Diploma 16 is continuing its exploration of emerging design and fabrication techniques capable of addressing the complexity of adaptation to new environmental contingencies. The unit firmly harbours the idea that experimentation in the design and material manifestation of our physical environment is critical to sustaining our world.
We believe in a ‘no fear of failure’ ethos through a vigorous experimental design culture that exploits the projective capacity of both architecture and planning. We are pursuing grand architectural and urban visions with the intent to engender a fertile ground for invention in relation to regenerative development. The work continues to explore of our changing environmental, social, economic and cultural conditions as a springboard for innovative production models, ecological urban and architectural design, and visionary tectonics.
The Super Order agenda experiments with the city as a design project. The brief proposes the establishment of new socio-economic, environmental and cultural orders as primers for resilient and self-generating urban morphology. This prototypical urban form and structure, intended for tabula rasa conditions, is underpinned by the belief that new forms emerge from the discovery of new materials coupled with the development of design, fabrication and production tools. We deploy new material in the pursuit of cultural and biome-specific public space and urban fabric, where morphology and a time-based metabolism (in)form an urban ecology.
Despite the current economic climate bordering on a global depression, new model cities are being designed and constructed around the world. The unit is searching for a detailed understanding of how these projects impact the environment. How can questions pertaining to technology, nature and human factors be balanced in the formation of an overall architectural ecology? How can architecture and planning give more back to our natural environment than it takes? To answer these questions Diploma 16 produces work that is given a material and tectonic expression focusing on the new form of civic (social) space, carbon-neutral (technology) performance, biome (environment) specificities, and the new architectonic (design) order.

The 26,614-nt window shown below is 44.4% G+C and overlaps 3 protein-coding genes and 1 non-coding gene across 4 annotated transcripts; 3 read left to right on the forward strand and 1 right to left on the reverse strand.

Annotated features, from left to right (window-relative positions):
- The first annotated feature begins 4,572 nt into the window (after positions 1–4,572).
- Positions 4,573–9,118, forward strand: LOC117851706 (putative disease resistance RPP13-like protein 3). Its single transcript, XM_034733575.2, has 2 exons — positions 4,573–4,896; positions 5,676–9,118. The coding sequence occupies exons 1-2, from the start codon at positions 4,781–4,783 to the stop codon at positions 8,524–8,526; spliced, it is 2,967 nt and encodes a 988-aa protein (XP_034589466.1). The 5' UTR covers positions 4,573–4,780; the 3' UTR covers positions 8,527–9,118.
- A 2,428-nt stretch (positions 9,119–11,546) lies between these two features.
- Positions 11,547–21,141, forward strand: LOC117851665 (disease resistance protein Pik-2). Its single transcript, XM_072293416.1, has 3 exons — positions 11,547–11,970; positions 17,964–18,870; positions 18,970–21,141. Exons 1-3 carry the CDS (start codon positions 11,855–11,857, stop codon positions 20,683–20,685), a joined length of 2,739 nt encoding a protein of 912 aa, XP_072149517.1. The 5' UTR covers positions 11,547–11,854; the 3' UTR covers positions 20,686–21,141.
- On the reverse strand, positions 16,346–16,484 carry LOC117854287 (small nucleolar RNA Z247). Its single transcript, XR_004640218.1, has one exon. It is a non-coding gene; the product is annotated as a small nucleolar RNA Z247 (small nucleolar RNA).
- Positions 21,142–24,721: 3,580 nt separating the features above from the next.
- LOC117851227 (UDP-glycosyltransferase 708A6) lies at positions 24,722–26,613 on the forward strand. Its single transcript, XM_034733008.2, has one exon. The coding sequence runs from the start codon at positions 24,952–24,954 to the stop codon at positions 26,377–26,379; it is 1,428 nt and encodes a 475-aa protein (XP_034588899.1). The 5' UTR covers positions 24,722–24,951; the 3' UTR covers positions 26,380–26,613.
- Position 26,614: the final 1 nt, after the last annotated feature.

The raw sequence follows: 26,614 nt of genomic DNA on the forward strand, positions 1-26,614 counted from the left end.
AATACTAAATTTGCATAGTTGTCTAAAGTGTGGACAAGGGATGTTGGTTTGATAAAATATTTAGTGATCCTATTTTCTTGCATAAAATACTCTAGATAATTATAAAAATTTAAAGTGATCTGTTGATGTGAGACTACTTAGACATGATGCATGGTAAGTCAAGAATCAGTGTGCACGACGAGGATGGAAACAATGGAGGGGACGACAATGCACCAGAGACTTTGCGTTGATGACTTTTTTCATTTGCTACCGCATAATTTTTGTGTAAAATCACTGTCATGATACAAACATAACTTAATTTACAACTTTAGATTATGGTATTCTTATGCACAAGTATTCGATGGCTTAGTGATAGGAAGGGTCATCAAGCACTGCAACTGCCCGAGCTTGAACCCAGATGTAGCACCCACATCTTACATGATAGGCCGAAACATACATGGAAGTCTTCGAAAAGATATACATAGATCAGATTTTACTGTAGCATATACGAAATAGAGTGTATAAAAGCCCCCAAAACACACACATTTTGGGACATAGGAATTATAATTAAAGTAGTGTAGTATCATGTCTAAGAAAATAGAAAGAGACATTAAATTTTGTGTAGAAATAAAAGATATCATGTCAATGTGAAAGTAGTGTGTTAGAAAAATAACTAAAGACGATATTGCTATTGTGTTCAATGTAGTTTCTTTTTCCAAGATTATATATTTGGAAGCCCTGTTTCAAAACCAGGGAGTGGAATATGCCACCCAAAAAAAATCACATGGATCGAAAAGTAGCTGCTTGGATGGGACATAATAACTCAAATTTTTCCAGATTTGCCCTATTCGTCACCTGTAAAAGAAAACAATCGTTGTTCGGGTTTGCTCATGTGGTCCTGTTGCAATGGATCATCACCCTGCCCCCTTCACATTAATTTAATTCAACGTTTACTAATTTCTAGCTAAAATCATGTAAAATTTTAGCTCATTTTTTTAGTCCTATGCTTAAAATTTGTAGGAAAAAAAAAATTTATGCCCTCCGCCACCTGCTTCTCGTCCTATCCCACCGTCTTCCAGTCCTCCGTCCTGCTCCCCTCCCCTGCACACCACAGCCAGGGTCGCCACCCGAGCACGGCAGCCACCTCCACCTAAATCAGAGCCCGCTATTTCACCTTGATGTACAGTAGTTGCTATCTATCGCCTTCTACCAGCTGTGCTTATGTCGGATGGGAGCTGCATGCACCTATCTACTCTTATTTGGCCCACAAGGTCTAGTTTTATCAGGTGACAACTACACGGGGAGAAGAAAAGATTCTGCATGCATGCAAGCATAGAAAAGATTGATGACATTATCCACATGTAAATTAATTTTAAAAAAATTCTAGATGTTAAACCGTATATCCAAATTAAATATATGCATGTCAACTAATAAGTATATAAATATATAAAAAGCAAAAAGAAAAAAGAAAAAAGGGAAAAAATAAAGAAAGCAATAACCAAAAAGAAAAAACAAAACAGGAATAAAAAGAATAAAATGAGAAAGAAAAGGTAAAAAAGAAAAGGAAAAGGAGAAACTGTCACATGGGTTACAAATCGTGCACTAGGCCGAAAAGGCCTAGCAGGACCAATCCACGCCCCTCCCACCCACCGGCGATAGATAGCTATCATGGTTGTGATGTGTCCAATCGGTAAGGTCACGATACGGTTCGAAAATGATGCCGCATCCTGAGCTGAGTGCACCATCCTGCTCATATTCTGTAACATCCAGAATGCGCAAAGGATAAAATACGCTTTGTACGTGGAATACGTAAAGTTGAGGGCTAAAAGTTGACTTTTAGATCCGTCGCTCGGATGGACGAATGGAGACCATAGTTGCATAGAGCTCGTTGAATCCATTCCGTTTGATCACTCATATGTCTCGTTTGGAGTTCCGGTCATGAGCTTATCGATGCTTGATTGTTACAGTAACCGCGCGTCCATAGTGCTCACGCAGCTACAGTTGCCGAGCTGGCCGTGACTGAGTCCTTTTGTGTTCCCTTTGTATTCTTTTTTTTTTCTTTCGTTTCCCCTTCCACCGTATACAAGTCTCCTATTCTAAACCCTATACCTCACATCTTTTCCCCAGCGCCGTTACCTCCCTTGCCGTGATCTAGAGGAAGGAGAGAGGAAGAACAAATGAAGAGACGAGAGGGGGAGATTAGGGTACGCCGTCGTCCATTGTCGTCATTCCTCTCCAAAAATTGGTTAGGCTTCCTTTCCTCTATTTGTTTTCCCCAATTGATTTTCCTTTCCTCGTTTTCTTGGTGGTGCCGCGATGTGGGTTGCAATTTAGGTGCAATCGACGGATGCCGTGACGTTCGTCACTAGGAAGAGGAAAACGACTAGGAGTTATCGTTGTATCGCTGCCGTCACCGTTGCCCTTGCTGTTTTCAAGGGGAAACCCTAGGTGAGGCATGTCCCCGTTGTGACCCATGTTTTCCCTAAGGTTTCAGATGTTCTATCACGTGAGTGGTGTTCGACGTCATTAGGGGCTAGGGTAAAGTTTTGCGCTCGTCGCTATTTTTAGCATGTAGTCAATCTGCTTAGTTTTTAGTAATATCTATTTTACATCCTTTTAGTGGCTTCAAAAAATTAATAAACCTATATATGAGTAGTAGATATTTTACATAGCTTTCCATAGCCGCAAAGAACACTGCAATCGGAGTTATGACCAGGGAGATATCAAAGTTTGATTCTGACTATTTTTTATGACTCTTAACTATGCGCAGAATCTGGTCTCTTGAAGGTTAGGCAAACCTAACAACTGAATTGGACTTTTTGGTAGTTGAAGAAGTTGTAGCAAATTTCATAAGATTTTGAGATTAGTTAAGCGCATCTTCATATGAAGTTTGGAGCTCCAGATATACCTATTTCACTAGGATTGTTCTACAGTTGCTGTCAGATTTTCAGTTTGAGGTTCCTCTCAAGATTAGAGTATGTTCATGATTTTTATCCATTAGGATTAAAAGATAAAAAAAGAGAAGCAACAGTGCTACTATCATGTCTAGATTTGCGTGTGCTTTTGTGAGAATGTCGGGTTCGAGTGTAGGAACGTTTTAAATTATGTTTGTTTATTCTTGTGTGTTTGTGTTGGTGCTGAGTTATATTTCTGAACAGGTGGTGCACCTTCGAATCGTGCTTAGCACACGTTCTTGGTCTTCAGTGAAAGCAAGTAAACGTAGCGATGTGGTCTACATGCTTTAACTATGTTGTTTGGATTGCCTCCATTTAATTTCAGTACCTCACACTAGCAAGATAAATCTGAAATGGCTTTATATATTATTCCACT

Andrew Wai-Tat Yau
Special thanks to
Brett Steele, Marilyn Dyer, Belinda Flaherty and all the other members of the AA community who have supported us throughout the year. Also special thanks to the Technical Studies team and our guest critics for their invaluable contribution.
Mikoko Lamu: Positive Growth For A Region On The Brink Of Change.
The aim of my project is to redevelop a sample of an urban settlement in Lamu, Kenya, which is able to grow strategically, by investigating an inherent relationship with the surrounding cultural and ecological context. My urban proposal is for a workforce attracted to benefiting economically from a new port proposal in Lamu, off the coast of East Africa. The port is part of a wider LAPSSET
framework which links three countries through an oil pipeline ending in Lamu. Despite conflict between the authorities and local people, I am attempting to utilise what is imminent- that is the new port- and using some of the resources it can afford to provide to contribute to my settlement scheme. This is achieved through the use of a recyclable and importable material composite of plastic and lumber as well as a deployment system using port gantries.